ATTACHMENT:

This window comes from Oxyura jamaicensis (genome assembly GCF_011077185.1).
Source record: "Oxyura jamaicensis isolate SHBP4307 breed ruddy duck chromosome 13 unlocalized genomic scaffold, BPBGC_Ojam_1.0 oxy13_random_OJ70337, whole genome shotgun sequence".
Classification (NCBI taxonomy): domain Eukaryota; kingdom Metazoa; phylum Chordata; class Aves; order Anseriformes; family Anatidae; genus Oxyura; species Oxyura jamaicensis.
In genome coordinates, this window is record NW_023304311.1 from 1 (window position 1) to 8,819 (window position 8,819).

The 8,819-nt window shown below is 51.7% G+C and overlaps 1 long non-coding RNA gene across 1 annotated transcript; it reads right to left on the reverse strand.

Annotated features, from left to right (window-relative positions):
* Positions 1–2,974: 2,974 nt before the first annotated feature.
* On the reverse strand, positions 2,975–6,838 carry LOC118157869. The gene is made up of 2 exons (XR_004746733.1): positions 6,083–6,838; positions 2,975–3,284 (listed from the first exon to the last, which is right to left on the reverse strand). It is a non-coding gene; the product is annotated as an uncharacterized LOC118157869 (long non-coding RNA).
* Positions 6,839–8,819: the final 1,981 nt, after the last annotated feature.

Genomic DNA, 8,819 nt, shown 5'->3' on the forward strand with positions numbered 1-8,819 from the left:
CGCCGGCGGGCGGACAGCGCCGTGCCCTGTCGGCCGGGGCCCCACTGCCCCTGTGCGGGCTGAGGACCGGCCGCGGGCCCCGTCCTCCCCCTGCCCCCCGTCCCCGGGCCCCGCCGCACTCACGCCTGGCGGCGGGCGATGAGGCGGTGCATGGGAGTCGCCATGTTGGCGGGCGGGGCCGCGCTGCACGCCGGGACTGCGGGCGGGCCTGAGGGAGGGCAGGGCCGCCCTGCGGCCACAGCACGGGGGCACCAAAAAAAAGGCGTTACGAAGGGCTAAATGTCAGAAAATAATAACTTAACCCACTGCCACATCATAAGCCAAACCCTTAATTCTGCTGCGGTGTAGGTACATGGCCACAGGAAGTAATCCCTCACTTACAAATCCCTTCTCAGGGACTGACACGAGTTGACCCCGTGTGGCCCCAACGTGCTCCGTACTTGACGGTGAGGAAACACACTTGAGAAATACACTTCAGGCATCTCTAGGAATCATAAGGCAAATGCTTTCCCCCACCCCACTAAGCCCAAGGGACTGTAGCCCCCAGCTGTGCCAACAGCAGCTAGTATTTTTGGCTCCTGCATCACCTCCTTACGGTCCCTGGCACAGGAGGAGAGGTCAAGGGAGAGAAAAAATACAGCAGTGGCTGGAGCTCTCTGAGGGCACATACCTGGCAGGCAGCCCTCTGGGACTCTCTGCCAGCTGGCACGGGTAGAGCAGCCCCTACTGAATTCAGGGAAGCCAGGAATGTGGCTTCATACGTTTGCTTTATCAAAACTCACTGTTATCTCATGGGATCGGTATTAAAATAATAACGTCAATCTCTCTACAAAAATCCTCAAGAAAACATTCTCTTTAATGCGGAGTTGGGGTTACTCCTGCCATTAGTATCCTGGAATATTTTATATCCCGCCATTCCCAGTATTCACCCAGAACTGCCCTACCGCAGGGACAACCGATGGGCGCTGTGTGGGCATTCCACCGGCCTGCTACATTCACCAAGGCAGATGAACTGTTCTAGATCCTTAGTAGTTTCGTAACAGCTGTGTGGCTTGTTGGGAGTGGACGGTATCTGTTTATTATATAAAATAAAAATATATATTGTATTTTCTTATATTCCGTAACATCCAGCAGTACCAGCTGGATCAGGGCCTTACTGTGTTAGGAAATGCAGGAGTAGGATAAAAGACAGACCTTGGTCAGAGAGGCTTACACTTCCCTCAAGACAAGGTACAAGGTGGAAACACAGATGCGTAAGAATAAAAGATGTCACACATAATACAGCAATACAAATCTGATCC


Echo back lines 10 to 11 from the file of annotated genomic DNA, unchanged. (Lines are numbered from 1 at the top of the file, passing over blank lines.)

Genomic DNA, 8,819 nt, shown 5'->3' on the forward strand with positions numbered 1-8,819 from the left:
CGCCGGCGGGCGGACAGCGCCGTGCCCTGTCGGCCGGGGCCCCACTGCCCCTGTGCGGGCTGAGGACCGGCCGCGGGCCCCGTCCTCCCCCTGCCCCCCGTCCCCGGGCCCCGCCGCACTCACGCCTGGCGGCGGGCGATGAGGCGGTGCATGGGAGTCGCCATGTTGGCGGGCGGGGCCGCGCTGCACGCCGGGACTGCGGGCGGGCCTGAGGGAGGGCAGGGCCGCCCTGCGGCCACAGCACGGGGGCACCAAAAAAAAGGCGTTACGAAGGGCTAAATGTCAGAAAATAATAACTTAACCCACTGCCACATCATAAGCCAAACCCTTAATTCTGCTGCGGTGTAGGTACATGGCCACAGGAAGTAATCCCTCACTTACAAATCCCTTCTCAGGGACTGACACGAGTTGACCCCGTGTGGCCCCAACGTGCTCCGTACTTGACGGTGAGGAAACACACTTGAGAAATACACTTCAGGCATCTCTAGGAATCATAAGGCAAATGCTTTCCCCCACCCCACTAAGCCCAAGGGACTGTAGCCCCCAGCTGTGCCAACAGCAGCTAGTATTTTTGGCTCCTGCATCACCTCCTTACGGTCCCTGGCACAGGAGGAGAGGTCAAGGGAGAGAAAAAATACAGCAGTGGCTGGAGCTCTCTGAGGGCACATACCTGGCAGGCAGCCCTCTGGGACTCTCTGCCAGCTGGCACGGGTAGAGCAGCCCCTACTGAATTCAGGGAAGCCAGGAATGTGGCTTCATACGTTTGCTTTATCAAAACTCACTGTTATCTCATGGGATCGGTATTAAAATAATAACGTCAATCTCTCTACAAAAATCCTCAAGAAAACATTCTCTTTAATGCGGAGTTGGGGTTACTCCTGCCATTAGTATCCTGGAATATTTTATATCCCGCCATTCCCAGTATTCACCCAGAACTGCCCTACCGCAGGGACAACCGATGGGCGCTGTGTGGGCATTCCACCGGCCTGCTACATTCACCAAGGCAGATGAACTGTTCTAGATCCTTAGTAGTTTCGTAACAGCTGTGTGGCTTGTTGGGAGTGGACGGTATCTGTTTATTATATAAAATAAAAATATATATTGTATTTTCTTATATTCCGTAACATCCAGCAGTACCAGCTGGATCAGGGCCTTACTGTGTTAGGAAATGCAGGAGTAGGATAAAAGACAGACCTTGGTCAGAGAGGCTTACACTTCCCTCAAGACAAGGTACAAGGTGGAAACACAGATGCGTAAGAATAAAAGATGTCACACATAATACAGCAATACAAATCTGATCC